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Wrestling With Terror : Gunshots Haunt Young Athlete’s Battle to Recover

Times Staff Writer

Wrestling is Dante Terramani Jr.'s world, one that even gunshots failed to shatter. Wounded during a burglary attempt at his home in July, he has recovered enough to return to the mats at Rio Hondo College.

Terramani, 19, of Monterey Park, is trying to focus on his daily regimen of freshman classes and wrestling practice--and, with the season starting, his passionate quest to become a state champion in the 142- or 150-pound division.

Earlier this year, as a senior at Mark Keppel High School in Alhambra, he placed second in the CIF Masters meet and fourth in the state tournament.

He had all of his natural strength then. Now, however, his left leg, which took two bullets, is weak.

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“I was amazed that I was shot,” Terramani said. “That feeling of having been shot still lingers because I know something is not perfect about my body. I guess when my body comes back to normal, I won’t have that feeling anymore.”

Sleeping is another problem for the young athlete. After nearly three months, he still lies in bed uneasily, haunted by the memory of that frightening morning.

About 4 a.m. on July 12 an intruder entered the bedroom of the young wrestler’s parents and awoke Dante Terramani Sr., 57.

A safe, unlocked but containing only papers, was in an open closet.

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The room was lighted by street signs a block away, and the robber’s flashlight. “He touched me and put a gun at my head,” Terramani Sr. said.

His son, down the hall, awoke when he heard his father scream while grabbing for the intruder’s .22-caliber pistol.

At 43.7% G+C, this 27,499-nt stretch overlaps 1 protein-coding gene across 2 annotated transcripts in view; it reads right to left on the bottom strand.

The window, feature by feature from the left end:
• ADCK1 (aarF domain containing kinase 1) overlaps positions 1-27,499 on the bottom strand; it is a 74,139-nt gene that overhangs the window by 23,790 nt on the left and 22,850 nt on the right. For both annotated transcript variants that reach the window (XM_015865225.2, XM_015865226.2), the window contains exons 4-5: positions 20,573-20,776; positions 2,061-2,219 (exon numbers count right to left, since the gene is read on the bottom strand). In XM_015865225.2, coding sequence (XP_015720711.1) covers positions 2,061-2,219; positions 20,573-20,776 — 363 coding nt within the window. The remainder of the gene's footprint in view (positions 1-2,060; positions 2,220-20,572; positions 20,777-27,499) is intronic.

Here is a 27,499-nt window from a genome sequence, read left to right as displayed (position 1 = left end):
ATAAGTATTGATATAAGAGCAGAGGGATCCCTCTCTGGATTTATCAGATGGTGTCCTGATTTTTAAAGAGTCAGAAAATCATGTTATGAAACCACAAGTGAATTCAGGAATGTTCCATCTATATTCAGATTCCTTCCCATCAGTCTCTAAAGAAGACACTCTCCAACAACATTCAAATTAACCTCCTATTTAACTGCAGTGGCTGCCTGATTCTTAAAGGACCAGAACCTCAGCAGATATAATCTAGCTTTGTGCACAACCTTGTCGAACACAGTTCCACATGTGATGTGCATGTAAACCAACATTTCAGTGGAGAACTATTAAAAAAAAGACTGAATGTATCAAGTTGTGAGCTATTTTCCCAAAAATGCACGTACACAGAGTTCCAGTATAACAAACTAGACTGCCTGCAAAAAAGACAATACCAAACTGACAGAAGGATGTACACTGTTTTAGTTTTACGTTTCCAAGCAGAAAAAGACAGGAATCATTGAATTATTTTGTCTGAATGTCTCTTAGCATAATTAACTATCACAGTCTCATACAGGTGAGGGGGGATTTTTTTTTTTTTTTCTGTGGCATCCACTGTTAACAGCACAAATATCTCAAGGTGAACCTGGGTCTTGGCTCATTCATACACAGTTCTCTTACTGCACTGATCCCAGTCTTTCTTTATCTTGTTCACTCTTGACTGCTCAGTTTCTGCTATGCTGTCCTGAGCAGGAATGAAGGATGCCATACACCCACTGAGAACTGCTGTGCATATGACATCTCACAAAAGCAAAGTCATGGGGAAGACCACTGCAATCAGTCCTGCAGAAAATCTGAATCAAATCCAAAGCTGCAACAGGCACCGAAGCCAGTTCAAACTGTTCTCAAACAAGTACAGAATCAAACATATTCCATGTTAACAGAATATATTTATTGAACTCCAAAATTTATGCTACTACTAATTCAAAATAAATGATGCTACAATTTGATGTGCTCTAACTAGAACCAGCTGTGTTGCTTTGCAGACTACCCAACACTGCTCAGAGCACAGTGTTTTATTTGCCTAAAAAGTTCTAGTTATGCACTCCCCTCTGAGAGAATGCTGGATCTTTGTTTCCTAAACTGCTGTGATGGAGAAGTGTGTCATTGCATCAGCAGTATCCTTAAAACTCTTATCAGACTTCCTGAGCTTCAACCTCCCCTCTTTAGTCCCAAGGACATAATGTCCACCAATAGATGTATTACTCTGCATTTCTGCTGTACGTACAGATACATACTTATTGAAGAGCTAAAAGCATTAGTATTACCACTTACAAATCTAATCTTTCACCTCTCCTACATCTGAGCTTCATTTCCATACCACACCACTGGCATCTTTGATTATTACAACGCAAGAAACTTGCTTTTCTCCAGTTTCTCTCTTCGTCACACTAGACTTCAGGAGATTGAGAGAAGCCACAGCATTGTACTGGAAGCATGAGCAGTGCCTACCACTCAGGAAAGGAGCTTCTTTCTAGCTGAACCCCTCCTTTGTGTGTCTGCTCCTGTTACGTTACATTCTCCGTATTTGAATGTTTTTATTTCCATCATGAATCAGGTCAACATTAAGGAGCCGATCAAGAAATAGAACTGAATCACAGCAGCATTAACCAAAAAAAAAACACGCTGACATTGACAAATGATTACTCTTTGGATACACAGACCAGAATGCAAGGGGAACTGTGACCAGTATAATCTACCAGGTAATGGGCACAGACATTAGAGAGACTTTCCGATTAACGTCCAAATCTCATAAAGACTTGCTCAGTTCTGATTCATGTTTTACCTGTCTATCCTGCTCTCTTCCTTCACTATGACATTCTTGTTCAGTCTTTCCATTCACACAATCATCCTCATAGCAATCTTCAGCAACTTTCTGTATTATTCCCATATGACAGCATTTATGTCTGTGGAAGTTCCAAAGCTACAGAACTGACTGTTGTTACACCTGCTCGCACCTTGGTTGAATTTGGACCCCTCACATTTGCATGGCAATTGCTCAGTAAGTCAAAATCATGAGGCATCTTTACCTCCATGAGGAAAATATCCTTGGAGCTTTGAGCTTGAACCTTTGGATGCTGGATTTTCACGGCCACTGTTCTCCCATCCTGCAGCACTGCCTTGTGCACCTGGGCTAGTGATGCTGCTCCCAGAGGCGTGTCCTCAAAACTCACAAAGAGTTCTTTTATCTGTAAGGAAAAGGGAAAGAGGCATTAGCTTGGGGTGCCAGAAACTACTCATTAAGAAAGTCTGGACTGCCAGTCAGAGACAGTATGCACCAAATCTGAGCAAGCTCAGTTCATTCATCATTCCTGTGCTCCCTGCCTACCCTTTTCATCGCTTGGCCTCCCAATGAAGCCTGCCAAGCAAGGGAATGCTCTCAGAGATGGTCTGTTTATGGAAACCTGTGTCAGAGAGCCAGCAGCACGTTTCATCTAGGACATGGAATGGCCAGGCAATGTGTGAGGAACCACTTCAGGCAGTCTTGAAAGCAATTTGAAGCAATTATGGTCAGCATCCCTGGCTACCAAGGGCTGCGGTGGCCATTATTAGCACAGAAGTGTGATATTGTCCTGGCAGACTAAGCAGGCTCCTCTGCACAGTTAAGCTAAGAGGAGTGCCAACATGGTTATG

“I ran into my dad’s room,” Terramani said, “and he was fighting with this guy. I jumped between them and started fighting. We were pushing him into a closet. Then I threw a punch and he shot me in the back.”

As his mother screamed, his wrestling instincts took over. He went for the legs of the 190-to-200-pound man, who was falling back in the closet against Mrs. Terramani’s dresses and shoes.

“When I went down toward his legs, he shot me again, in the thigh,” he said. “I fell back and while I was on the floor he shot me again.

“He dropped his flashlight in the fight and I pulled off his shoes somehow. He was going out and he realized something was missing and ran back in. There was someone outside who came in to help him. My dad ran back to his room and shut the door. One of the guys said, ‘Let me in or I’ll shoot,’ so we let him in. They got their stuff and left.

“I got up and walked to my room. I barely made it to the door. I fell on the ground and lost consciousness. I was trying to focus and the next thing I noticed was the police and the paramedics coming in.

“When they were pulling me out, I was thinking, ‘Now I can’t go to wrestling practice.’ That’s the first thing that went through my mind.”

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Terramani was in the hospital for three days, then a month and a half later underwent an operation to have the three bullets removed.

Dante Terramani Jr. has wrestled since he was in the eighth grade.

He believes the sign on the door of his room that reads: “Wrestling, the Greatest Sport.”

“I don’t like team sports,” he said before a practice. “I like to rely on myself.”